Driven to distraction

Sunday, March 25, 2012

It was a tough old Monday morning here at Go Stay Work Play Live HQ back on March 12th, which will not be news to those of you who follow my on-again, off-again Twitter feed.

Yes, I had my driving test. No, I did not pass my driving test.

A little background is probably required here. I have been driving in Canada since 1985, and I think it's fair to say that is a respectably long time. To give a bit of perspective, when I got my driver's licence Ronald Reagan was President of the United States, Live Aid was raising money for famine in Ethiopia, and "Back to the Future" (the first one) was a summer blockbuster. So I think we can agree that I am not new to the whole business of safely piloting an internal-combustion-engine-driven conveyance around the roads. I've never even had a bloody speeding ticket. And because of Canada's preferred status as a Commonwealth nation, I was allowed to exchange my Canadian driver's licence for a UK one in a straight swap. Handy.

However - and this is the maddening, hair-pullingly frustrating thing about this whole business - UK licences are issued according to the type of vehicle in which you passed your test. If you drove an automatic transmission car in your test, you are restricted to driving automatic transmission vehicles only and there will be a little notation to that effect on your license. Want to drive a manual? Pass your test in a manual. When I tell people here that Canadian licenses don't differentiate and that the Canadian system assumes that if you don't know how to drive a manual transmission car you simply won't drive a manual transmission car their reactions range from mild incredulity to scandalised shock and disbelief. It's as if they envision an entire nation of drivers grinding their gears into fine iron filings and rolling backwards into other cars, cyclists, passing pedestrians and the occassional stray puppy. I promise, it's not like that.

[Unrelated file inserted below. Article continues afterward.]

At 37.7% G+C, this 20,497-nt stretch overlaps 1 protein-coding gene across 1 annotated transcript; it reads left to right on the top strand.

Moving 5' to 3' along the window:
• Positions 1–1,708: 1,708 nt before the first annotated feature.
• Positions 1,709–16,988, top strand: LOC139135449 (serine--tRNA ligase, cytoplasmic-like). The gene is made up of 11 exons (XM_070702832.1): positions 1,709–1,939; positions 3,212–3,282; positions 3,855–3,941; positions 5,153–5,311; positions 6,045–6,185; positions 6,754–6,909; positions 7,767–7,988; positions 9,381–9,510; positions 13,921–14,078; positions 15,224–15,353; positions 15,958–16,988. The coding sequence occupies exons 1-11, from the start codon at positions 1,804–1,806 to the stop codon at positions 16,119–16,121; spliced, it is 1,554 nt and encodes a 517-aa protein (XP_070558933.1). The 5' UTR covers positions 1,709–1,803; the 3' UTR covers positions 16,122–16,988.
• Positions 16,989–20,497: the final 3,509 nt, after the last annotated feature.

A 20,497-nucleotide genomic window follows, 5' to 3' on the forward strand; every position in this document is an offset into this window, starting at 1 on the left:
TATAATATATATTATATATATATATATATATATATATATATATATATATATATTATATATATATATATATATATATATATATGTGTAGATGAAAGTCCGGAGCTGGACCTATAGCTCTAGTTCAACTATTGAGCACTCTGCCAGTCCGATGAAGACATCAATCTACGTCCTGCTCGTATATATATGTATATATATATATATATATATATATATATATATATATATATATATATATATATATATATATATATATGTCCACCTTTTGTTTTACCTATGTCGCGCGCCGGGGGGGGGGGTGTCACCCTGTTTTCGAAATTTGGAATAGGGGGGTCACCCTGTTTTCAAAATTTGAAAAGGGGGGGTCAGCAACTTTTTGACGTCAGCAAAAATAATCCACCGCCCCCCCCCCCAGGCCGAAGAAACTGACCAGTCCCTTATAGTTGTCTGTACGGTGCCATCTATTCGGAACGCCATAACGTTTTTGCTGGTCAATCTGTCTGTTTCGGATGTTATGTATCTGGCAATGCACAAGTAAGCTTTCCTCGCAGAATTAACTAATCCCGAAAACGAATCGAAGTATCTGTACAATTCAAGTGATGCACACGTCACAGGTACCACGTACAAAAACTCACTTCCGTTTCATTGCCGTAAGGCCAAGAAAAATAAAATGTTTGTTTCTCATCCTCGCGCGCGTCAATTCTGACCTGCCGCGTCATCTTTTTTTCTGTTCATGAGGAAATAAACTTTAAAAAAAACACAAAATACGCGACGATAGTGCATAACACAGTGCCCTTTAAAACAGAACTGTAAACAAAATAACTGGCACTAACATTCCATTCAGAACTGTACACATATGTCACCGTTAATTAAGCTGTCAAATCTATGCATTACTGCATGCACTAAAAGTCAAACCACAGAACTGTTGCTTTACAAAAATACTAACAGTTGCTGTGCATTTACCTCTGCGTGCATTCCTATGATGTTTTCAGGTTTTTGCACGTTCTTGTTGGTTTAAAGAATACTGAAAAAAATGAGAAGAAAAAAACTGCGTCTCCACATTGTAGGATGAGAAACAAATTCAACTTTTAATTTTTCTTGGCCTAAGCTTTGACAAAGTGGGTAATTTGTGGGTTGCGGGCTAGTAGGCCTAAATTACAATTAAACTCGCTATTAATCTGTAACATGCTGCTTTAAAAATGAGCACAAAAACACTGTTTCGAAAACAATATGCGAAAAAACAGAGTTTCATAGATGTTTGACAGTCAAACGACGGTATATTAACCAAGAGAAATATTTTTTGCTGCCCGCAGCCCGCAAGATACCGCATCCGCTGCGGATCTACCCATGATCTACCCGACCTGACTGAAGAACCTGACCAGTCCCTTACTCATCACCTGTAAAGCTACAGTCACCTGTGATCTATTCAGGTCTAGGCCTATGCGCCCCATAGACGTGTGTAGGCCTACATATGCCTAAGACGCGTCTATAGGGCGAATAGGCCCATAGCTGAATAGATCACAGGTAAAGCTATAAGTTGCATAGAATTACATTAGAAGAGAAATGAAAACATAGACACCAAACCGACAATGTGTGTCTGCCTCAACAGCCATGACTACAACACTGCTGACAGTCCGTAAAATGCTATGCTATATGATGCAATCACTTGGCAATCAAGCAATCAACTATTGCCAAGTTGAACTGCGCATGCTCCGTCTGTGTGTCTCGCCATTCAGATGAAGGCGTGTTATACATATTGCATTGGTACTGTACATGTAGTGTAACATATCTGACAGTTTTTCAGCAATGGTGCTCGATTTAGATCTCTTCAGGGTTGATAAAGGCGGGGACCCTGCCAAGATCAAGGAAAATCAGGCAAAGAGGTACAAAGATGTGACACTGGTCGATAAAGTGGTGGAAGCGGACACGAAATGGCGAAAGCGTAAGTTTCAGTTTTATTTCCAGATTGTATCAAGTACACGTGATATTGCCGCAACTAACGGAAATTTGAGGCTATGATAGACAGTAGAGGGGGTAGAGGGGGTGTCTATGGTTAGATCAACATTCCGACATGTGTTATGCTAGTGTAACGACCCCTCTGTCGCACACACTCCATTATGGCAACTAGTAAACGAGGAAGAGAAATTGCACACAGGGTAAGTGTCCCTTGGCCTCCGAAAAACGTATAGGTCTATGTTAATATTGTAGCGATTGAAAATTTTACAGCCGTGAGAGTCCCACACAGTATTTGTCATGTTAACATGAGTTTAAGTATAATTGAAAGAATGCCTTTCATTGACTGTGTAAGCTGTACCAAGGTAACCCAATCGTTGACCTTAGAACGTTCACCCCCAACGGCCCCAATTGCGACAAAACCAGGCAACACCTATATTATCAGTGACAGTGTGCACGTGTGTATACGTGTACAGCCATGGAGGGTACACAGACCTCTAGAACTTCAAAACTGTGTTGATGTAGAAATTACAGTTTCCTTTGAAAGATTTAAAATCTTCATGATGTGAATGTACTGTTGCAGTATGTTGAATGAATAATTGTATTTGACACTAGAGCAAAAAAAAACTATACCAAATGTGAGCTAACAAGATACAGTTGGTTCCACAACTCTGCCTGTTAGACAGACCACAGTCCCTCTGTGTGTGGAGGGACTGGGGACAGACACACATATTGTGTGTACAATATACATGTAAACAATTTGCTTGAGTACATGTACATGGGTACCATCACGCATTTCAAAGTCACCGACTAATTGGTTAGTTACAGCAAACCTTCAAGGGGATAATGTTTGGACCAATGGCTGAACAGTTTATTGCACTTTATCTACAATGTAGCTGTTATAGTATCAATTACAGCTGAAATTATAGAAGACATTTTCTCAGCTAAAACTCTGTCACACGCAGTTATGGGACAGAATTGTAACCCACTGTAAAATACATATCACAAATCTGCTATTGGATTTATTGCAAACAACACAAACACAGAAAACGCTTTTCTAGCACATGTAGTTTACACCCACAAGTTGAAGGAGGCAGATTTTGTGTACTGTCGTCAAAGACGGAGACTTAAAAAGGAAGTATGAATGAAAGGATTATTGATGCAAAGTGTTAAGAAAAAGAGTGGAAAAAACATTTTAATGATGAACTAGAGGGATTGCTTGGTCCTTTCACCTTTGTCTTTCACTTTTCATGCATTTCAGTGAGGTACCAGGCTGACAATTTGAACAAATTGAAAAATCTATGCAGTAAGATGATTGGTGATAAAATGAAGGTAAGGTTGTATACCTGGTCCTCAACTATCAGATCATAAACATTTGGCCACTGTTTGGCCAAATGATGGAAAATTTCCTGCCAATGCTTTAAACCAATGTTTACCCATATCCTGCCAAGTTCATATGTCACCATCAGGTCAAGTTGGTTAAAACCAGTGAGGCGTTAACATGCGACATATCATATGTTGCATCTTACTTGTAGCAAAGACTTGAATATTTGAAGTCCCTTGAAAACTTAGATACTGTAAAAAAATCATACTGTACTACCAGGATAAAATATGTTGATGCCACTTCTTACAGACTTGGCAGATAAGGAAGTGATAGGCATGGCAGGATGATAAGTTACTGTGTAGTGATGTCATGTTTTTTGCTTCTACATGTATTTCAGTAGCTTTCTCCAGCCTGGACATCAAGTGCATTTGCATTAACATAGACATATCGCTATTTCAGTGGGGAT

At first I thought there might be a way to get some kind of documentation from Canada that would prove I was not new to the clutch and the gear stick. Something, say, that showed I owned, registered and insured a series of manual transmission vehicles for more than 20 years in Canada, perhaps? I got in touch with the UK authority for this kind of thing, the DVLA (Driver and Vehicle Licensing Agency). After politely asking what sort of document might solve this thorny issue, I was told I'd need to provide proof of having passed my test in a manual in Canada. But wait, I said, no one records that kind of information in Canada because NO ONE CARES. Was there not something else I could send?

Here is the response I got:

Unfortunately because the Canadian Authorities do not record the type of transmission used in a test, when a driver exchanges a full Canadian licence, the British licence will be restricted to automatics unless the driver can provide confirmation from the relevant licensing authority that a manual test has been passed.

Yours sincerely,

Customer Service Representative
Driving Standards Agency

Is it just me, or is this circular logic? Here's how I read this: "We know Canada doesn't keep track of this stuff. Nevertheless, you have to produce a document (which we know does not exist) to prove this thing that no one wrote down 25 years ago. Thanks for playing."